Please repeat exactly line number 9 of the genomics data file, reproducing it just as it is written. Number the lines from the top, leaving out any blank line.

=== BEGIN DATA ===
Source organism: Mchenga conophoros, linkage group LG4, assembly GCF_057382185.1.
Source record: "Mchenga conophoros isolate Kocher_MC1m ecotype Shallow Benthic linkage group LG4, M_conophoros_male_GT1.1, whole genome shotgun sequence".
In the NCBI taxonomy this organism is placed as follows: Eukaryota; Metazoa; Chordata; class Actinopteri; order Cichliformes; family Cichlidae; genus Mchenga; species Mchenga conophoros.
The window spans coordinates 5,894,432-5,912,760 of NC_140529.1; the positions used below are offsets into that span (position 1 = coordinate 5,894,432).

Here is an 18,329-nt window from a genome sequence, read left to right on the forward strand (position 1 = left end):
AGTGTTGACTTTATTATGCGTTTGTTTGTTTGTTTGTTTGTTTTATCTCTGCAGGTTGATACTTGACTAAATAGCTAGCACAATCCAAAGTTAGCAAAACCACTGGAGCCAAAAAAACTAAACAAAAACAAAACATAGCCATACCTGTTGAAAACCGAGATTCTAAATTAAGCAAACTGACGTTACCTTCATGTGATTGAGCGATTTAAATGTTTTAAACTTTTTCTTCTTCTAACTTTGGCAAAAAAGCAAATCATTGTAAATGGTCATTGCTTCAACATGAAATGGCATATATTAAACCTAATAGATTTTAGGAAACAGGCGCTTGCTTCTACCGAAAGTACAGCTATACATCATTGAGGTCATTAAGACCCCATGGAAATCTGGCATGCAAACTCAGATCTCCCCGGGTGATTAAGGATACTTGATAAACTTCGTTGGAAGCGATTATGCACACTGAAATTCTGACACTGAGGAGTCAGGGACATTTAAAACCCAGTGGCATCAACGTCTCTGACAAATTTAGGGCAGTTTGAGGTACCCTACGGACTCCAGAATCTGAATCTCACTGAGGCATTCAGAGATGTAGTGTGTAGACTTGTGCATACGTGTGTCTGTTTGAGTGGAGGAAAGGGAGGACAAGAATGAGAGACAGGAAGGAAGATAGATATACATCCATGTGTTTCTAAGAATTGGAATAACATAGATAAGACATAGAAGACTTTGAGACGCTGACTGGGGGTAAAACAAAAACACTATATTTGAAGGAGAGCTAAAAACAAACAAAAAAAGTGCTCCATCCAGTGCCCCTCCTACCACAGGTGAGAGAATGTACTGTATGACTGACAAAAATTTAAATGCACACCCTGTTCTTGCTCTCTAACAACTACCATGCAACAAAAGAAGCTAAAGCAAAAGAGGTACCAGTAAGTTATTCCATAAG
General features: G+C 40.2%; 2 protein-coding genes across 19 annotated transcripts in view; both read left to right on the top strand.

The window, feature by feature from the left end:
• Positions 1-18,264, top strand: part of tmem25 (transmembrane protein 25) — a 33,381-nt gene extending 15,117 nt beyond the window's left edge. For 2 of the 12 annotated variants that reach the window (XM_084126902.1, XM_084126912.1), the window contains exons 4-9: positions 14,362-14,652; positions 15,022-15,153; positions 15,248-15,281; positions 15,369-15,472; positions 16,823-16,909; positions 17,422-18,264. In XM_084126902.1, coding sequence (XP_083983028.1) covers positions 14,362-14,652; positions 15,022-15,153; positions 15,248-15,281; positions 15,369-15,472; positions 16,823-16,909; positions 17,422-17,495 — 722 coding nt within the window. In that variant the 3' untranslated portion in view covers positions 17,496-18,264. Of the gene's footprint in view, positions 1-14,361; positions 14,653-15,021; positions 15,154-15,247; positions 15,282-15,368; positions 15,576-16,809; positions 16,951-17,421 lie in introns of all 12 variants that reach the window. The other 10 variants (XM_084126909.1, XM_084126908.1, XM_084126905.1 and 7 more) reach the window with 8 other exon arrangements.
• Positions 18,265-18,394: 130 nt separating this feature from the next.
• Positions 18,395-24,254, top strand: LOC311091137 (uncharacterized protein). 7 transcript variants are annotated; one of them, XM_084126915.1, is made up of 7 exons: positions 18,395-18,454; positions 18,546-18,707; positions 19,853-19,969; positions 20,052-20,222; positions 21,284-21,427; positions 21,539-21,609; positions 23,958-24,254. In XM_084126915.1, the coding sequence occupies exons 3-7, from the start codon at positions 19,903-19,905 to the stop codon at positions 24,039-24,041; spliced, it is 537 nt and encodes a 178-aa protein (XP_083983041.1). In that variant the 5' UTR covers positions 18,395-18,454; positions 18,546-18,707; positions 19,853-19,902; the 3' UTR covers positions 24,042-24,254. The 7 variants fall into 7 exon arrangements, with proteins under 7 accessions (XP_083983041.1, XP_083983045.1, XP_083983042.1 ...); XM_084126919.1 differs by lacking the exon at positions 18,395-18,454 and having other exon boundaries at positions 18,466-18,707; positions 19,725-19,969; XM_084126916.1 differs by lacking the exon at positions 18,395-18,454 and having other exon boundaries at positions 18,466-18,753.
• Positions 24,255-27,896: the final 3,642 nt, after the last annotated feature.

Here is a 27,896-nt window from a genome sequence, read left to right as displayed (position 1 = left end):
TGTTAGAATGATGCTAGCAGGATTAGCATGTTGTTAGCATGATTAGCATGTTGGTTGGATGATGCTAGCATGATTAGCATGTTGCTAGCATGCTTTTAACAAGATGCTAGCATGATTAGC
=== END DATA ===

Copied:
• Positions 1-18,264, top strand: part of tmem25 (transmembrane protein 25) — a 33,381-nt gene extending 15,117 nt beyond the window's left edge. For 2 of the 12 annotated variants that reach the window (XM_084126902.1, XM_084126912.1), the window contains exons 4-9: positions 14,362-14,652; positions 15,022-15,153; positions 15,248-15,281; positions 15,369-15,472; positions 16,823-16,909; positions 17,422-18,264. In XM_084126902.1, coding sequence (XP_083983028.1) covers positions 14,362-14,652; positions 15,022-15,153; positions 15,248-15,281; positions 15,369-15,472; positions 16,823-16,909; positions 17,422-17,495 — 722 coding nt within the window. In that variant the 3' untranslated portion in view covers positions 17,496-18,264. Of the gene's footprint in view, positions 1-14,361; positions 14,653-15,021; positions 15,154-15,247; positions 15,282-15,368; positions 15,576-16,809; positions 16,951-17,421 lie in introns of all 12 variants that reach the window. The other 10 variants (XM_084126909.1, XM_084126908.1, XM_084126905.1 and 7 more) reach the window with 8 other exon arrangements.